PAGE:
Still, rounds maintain their status as investment-grade gold bullion for investors. And because rounds can have their own intricate designs and symbolism, they may be produced as limited-edition works of art that could become collectors’ items. Rounds need not be designed by a committee. The designs they incorporate could be anything from a simple refiner’s logo to an elaborate engraving of a popular cartoon character.

The market for bullion rounds is slightly less liquid than bullion coins, making rounds not as easily tradable as gold bullion coins. When purchasing gold rounds, always ensure you examine the mint logo, weight, and purity markings directly on the rounds. These will help ensure your purchase is authentic. 


  • Closer price to the spot price of gold than gold bullion coins
  • Can be more affordable to purchase than gold bullion coins
  • Larger variety of weights available, from 1/2 gram to 1 oz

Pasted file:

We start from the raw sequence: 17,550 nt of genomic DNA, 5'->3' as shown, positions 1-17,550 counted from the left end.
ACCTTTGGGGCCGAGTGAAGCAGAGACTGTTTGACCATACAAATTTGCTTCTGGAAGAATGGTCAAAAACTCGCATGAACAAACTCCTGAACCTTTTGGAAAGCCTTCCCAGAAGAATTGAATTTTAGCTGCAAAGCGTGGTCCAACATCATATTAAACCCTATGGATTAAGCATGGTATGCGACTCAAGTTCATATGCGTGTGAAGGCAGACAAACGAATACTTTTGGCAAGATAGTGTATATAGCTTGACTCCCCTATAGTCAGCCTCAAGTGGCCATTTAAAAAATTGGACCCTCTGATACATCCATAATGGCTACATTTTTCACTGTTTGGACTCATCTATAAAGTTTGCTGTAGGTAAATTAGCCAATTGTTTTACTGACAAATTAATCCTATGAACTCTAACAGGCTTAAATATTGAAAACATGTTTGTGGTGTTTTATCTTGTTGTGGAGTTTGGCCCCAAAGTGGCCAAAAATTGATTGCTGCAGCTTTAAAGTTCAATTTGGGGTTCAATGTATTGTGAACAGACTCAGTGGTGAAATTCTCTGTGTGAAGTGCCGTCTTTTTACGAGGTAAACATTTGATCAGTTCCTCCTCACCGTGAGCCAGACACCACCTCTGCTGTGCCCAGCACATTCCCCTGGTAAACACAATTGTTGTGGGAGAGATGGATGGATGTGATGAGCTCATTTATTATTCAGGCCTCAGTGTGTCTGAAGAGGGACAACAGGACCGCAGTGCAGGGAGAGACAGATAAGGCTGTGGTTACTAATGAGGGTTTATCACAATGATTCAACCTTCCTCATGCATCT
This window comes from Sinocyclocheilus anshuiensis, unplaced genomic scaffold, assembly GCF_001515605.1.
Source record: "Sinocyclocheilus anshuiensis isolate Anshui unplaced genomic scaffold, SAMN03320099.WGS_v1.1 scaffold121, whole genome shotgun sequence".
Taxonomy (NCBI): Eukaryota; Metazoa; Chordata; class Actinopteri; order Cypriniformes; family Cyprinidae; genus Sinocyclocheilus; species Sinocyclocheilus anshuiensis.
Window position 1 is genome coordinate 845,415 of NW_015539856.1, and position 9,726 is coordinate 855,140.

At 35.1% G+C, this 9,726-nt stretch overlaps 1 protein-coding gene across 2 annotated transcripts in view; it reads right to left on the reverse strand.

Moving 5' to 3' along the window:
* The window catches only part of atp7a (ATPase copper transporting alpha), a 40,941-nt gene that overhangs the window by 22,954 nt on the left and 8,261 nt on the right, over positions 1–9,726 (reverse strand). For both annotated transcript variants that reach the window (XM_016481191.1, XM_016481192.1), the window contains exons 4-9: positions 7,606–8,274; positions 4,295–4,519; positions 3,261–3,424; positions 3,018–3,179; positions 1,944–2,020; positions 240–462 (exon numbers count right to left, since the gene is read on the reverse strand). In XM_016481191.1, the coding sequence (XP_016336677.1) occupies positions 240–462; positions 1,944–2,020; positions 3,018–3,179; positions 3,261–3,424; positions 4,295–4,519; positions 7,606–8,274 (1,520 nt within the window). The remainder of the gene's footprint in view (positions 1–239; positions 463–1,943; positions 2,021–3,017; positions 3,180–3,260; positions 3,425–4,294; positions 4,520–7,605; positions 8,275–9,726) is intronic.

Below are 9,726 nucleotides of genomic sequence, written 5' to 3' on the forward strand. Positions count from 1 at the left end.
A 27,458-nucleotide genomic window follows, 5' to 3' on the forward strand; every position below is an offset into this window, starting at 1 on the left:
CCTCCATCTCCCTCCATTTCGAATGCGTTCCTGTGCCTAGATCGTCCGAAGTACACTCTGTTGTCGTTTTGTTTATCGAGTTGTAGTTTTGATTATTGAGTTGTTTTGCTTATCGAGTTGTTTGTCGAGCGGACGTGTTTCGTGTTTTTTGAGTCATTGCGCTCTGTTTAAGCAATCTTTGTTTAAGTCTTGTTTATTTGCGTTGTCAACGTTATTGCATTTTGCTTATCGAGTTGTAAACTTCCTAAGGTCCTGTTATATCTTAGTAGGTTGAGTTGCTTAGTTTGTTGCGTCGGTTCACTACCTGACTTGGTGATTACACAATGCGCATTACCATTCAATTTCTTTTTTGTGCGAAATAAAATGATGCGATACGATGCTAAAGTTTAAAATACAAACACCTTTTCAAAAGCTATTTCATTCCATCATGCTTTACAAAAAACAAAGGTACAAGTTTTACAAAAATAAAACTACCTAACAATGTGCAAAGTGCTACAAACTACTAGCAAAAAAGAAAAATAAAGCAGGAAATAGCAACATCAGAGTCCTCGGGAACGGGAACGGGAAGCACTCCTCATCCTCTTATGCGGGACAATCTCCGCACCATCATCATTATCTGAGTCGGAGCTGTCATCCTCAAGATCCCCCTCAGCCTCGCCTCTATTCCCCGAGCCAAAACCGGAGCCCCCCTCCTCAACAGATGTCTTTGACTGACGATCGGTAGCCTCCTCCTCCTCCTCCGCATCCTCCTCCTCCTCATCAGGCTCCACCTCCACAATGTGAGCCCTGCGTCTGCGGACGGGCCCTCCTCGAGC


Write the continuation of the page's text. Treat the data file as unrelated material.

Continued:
• Not backed by a government
  • Not considered legal tender
  • Less liquid and more likely to require an assay before being resold

Popular examples:

  • Valcambi gold rounds
  • Sunshine Minting gold rounds

Gold bullion bars

1 oz valcambi gold bar imageGold bars are rectangular formed pieces of gold that derive their value from their gold bullion content. Gold bars were used as a form of currency dating back to the 7th century BC in Rome. Today, gold bars are strictly used as an investment vehicle and generally are viewed as having no collectible or sentimental value. These bars are often made by private mints, although some government mints produce bullion bars occasionally.